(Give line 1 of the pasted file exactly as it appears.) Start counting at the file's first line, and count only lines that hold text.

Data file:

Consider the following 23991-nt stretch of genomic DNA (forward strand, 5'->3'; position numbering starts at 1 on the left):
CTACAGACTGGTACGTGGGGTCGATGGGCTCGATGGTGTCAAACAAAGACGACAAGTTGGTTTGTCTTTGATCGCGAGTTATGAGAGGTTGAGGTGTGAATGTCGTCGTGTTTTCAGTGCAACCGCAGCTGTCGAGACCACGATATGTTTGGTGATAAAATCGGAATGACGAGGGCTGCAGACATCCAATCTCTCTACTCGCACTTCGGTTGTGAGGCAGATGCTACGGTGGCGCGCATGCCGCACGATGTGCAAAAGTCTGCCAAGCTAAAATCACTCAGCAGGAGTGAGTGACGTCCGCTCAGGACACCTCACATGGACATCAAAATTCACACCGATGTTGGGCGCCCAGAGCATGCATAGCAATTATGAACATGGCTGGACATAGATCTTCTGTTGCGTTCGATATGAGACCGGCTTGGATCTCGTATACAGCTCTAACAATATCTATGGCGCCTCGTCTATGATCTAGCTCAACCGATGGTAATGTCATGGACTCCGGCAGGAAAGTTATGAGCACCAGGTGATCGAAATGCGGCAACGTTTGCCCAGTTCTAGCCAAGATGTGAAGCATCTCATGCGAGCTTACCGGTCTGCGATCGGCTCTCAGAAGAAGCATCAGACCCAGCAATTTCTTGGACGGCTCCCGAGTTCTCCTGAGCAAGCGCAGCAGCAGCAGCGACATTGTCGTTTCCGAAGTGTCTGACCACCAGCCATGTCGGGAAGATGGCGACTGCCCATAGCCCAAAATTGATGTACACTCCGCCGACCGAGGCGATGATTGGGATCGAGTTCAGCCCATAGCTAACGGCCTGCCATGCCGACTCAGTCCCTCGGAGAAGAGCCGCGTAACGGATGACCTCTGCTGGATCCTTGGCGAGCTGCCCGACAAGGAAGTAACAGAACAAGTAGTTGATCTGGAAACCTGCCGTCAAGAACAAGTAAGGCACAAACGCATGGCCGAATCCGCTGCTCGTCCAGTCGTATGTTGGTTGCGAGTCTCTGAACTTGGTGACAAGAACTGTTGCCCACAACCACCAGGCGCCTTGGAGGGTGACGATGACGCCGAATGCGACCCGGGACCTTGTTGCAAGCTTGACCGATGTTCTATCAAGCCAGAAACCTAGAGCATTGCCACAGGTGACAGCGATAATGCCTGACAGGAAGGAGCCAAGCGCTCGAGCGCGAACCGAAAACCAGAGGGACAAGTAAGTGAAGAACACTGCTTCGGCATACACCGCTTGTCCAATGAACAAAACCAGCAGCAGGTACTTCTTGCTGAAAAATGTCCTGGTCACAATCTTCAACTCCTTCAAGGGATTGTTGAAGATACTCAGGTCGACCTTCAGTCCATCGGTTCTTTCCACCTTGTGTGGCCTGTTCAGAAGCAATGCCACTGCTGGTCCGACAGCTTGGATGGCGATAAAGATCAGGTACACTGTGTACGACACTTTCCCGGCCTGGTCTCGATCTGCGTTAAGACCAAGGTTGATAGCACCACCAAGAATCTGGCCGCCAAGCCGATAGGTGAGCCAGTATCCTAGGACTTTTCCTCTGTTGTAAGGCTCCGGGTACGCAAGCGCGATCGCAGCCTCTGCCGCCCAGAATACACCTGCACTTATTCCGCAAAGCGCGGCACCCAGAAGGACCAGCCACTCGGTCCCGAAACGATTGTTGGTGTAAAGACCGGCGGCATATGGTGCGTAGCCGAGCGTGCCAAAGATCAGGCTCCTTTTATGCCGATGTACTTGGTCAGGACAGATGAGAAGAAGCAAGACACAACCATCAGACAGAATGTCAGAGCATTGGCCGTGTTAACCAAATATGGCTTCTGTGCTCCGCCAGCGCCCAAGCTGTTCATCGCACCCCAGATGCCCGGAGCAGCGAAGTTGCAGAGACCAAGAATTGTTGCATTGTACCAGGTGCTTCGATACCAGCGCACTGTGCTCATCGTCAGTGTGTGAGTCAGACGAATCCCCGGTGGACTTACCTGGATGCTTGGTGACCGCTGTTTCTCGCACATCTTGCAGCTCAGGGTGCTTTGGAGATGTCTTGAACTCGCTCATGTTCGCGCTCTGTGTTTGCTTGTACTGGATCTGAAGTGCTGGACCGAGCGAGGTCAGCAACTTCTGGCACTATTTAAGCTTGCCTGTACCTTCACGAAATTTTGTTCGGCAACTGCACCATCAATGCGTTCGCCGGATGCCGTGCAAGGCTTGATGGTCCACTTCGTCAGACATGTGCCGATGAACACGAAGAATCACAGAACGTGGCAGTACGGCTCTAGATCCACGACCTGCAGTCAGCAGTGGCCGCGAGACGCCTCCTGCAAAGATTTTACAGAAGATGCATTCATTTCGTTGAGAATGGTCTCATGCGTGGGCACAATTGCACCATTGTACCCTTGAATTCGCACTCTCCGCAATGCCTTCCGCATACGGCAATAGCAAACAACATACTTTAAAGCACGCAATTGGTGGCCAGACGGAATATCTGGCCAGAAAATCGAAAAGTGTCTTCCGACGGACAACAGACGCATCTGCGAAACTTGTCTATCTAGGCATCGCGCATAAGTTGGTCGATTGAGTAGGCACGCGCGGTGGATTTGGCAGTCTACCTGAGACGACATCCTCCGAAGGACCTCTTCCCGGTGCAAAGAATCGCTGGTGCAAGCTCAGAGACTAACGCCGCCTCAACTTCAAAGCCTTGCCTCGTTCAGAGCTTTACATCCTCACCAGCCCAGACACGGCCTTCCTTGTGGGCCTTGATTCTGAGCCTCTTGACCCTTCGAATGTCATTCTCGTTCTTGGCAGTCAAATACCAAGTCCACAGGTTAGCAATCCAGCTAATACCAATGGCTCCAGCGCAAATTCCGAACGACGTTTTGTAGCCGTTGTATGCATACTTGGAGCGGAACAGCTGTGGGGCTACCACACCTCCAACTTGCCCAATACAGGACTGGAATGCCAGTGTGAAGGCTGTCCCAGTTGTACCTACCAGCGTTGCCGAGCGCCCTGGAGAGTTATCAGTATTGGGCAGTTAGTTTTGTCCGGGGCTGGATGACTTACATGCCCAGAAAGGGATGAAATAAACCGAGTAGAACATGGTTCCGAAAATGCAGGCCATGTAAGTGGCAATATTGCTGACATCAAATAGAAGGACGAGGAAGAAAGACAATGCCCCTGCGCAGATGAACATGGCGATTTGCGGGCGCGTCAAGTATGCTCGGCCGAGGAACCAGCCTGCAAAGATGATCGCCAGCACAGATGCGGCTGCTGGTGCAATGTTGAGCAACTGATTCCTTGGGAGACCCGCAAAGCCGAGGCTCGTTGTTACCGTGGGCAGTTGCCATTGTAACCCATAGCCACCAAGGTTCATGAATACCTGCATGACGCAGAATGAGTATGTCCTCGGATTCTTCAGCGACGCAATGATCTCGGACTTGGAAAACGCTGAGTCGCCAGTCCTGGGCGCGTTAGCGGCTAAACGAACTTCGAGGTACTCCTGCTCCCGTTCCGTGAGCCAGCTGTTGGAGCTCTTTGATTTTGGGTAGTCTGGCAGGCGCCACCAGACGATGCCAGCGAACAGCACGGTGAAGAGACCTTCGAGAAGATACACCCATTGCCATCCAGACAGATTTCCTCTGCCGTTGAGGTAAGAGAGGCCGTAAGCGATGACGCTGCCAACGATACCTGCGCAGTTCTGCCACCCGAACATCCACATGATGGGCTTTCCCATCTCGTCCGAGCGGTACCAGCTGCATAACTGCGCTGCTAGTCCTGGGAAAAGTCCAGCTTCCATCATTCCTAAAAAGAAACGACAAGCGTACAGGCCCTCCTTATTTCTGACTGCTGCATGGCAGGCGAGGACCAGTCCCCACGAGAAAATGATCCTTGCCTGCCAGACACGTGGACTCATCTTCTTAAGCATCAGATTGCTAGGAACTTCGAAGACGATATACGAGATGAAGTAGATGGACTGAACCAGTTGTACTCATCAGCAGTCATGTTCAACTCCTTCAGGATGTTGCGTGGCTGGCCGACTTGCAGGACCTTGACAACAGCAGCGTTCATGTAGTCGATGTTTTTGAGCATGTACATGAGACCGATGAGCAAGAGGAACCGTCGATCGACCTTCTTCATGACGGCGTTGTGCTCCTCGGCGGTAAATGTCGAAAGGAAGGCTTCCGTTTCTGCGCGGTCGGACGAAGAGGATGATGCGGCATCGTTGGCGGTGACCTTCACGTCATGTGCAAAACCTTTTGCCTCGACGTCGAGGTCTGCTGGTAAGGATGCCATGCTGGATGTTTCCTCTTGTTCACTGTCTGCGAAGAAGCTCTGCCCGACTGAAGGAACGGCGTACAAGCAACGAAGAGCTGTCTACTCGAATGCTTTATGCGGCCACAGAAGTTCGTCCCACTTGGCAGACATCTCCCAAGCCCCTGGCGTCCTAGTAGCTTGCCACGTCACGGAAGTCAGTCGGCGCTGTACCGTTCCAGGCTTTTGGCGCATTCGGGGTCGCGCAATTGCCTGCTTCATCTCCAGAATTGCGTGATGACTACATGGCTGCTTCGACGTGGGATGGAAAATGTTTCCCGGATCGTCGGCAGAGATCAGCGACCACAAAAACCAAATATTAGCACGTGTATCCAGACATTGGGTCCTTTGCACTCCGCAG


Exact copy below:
Consider the following 23991-nt stretch of genomic DNA (forward strand, 5'->3'; position numbering starts at 1 on the left):